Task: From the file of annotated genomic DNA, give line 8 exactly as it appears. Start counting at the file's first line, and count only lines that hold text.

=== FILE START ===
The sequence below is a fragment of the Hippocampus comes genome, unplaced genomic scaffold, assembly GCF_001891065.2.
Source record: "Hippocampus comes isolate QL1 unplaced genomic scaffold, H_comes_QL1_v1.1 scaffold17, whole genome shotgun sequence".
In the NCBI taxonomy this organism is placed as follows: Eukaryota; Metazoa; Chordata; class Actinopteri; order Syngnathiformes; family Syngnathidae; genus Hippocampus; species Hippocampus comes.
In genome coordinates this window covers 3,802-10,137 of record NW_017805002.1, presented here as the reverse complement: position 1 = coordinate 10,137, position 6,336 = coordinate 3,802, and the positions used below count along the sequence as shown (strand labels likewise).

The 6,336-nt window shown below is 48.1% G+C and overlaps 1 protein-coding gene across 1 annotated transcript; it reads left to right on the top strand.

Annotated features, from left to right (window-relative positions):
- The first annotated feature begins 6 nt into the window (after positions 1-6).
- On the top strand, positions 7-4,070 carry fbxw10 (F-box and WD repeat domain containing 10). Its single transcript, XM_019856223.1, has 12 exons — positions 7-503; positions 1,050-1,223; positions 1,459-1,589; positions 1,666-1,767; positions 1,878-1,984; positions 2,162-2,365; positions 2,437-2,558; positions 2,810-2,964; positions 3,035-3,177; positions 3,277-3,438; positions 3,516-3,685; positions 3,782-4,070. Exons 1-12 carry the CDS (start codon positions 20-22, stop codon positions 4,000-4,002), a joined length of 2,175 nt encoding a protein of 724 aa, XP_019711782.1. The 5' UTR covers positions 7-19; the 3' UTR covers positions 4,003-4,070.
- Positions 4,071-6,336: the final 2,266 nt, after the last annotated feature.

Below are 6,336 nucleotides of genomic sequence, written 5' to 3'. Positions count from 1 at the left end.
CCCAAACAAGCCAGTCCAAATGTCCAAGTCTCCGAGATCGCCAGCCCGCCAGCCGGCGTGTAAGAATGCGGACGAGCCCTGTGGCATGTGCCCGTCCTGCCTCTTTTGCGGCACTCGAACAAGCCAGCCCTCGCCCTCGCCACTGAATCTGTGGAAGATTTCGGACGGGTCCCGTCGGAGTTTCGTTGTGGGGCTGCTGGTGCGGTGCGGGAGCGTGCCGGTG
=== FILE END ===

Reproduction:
- On the top strand, positions 7-4,070 carry fbxw10 (F-box and WD repeat domain containing 10). Its single transcript, XM_019856223.1, has 12 exons — positions 7-503; positions 1,050-1,223; positions 1,459-1,589; positions 1,666-1,767; positions 1,878-1,984; positions 2,162-2,365; positions 2,437-2,558; positions 2,810-2,964; positions 3,035-3,177; positions 3,277-3,438; positions 3,516-3,685; positions 3,782-4,070. Exons 1-12 carry the CDS (start codon positions 20-22, stop codon positions 4,000-4,002), a joined length of 2,175 nt encoding a protein of 724 aa, XP_019711782.1. The 5' UTR covers positions 7-19; the 3' UTR covers positions 4,003-4,070.